What Does Marketplace Lending Mean For Consumers?
By Jay Lotz on Tuesday, May 31st, 2016
Online lending platforms, termed marketplace lenders, are a growing trend in the financial services industry. Marketplace lenders bring together lenders and borrowers using online lending platforms, which automate much of the loan process. This automation, and the lack of physical infrastructure, allows marketplace lenders to approve loans quickly, and often with lower rates than one might find at a traditional bank. Most marketplace lenders–including the two largest, Prosper, Inc. and Lending Club–use a third party bank to originate the loans.
When the industry started some 10 years ago, it focused on a peer-to-peer lending model, in which individual consumers borrowed money from individual investors who were looking for higher interest rates than they could get from their savings accounts. Today, small businesses are increasingly turning to online lending to secure financing, and most of the investment money comes from large institutional investors.
According to one report, marketplace lending volume in the U.S. hit nearly $30 billion in 2015, and is growing rapidly. Marketplace consumer lending, the largest segment, more than tripled from 2014 to 2015, from $7.64 billion to $25.69 billion. Businesses used online lenders to borrow more than $2.5 billion in 2015, more than double the amount they borrowed in 2014. Still, most borrowers use the funds to refinance old loans or pay off credit card debt. More than two-thirds of the loans made by Lending Club, the largest marketplace lender, are used for these purposes.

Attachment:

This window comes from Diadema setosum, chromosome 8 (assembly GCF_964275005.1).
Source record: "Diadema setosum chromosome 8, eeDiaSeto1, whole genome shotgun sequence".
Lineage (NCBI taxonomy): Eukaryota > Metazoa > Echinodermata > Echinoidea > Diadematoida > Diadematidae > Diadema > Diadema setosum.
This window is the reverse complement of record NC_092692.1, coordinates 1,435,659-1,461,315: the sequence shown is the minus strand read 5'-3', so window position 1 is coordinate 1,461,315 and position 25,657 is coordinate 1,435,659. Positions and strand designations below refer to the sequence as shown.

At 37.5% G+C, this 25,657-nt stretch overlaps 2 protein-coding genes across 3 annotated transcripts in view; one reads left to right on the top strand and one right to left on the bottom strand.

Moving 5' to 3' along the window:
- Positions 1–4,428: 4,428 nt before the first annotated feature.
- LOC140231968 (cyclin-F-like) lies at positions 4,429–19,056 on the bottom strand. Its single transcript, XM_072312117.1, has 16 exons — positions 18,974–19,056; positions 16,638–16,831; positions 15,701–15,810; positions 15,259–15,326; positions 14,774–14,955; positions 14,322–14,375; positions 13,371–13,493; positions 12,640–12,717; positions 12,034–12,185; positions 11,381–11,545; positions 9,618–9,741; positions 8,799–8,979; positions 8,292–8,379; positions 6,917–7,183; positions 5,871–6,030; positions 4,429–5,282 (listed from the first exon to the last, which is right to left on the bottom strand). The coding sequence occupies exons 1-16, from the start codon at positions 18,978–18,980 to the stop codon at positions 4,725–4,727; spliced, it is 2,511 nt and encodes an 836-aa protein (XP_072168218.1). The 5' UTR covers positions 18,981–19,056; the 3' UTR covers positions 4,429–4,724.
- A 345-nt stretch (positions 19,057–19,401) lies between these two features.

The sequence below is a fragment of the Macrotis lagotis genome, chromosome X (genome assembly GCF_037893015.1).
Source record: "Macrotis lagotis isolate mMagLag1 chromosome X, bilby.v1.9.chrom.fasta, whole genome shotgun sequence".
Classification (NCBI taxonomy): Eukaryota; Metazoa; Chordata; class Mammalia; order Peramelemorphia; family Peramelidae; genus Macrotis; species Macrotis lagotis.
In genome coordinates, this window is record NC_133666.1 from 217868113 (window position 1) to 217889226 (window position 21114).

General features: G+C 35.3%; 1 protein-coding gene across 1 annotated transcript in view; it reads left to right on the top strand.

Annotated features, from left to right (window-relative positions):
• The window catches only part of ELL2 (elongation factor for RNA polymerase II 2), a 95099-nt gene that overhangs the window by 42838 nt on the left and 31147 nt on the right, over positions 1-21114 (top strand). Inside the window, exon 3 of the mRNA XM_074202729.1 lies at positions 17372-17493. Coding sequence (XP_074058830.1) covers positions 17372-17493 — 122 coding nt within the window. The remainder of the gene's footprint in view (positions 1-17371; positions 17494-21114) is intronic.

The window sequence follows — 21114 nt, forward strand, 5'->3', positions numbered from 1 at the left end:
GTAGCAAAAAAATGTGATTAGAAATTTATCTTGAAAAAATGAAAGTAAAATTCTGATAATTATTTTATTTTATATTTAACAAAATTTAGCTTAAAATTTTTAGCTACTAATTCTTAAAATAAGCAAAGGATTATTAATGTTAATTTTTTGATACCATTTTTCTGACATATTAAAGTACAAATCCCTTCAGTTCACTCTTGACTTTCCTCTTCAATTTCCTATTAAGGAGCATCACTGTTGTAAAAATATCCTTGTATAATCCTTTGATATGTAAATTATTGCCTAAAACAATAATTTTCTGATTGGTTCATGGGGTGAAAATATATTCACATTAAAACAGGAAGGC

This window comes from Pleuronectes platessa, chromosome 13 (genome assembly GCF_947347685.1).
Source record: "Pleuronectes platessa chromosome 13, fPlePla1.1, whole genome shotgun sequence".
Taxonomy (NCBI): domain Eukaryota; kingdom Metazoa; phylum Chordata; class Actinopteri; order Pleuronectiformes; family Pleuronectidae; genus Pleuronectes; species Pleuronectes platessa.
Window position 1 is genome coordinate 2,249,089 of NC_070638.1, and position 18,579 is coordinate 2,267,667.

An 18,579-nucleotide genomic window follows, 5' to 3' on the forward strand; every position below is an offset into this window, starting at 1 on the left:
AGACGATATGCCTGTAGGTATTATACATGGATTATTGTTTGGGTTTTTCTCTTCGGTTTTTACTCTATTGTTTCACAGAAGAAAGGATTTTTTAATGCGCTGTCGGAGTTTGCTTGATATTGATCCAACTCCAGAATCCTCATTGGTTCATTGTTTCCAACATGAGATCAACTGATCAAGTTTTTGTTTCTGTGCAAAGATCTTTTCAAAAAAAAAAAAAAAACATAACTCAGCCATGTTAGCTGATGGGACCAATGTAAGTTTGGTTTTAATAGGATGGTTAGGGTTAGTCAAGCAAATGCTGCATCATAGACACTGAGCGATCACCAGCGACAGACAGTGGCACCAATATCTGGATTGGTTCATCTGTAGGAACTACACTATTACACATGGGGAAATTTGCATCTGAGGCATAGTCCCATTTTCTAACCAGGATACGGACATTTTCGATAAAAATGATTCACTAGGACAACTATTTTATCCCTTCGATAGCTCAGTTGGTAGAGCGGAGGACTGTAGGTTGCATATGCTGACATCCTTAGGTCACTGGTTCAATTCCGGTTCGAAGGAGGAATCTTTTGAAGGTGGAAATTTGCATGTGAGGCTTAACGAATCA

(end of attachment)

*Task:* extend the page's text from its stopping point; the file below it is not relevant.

Marketplace lenders are required to comply with federal consumer financial protection laws, including fair lending laws and those governing disclosures about loan terms and costs. However, consumers still have reason to be concerned about these loans. Marketplace lenders are not subject to the same examination regime as more traditional lending institutions, and their algorithm-based underwriting models may not produce results that comply with fair lending practices. Another consideration for consumers is that these models often employ nontraditional data to assess borrower creditworthiness, such as that generated from internet usage and social media presence. Consumers may have no recourse if a lender is using inaccurate data, as their proprietary lending models are closely guarded. And, as with any business that retains important personal and financial data, privacy is a concern.
It remains to be seen how marketplace lenders will perform over time. These firms have come of age in a time of relatively low interest rates and favorable economic conditions, and have yet to face an economic downturn. Surely they represent an innovation with potential benefits for consumers, but warrant caution as well.
Consumers Union would like to know, have you ever used a marketplace lending company? What was your experience? Would you ever consider using one? Let us know in the comments.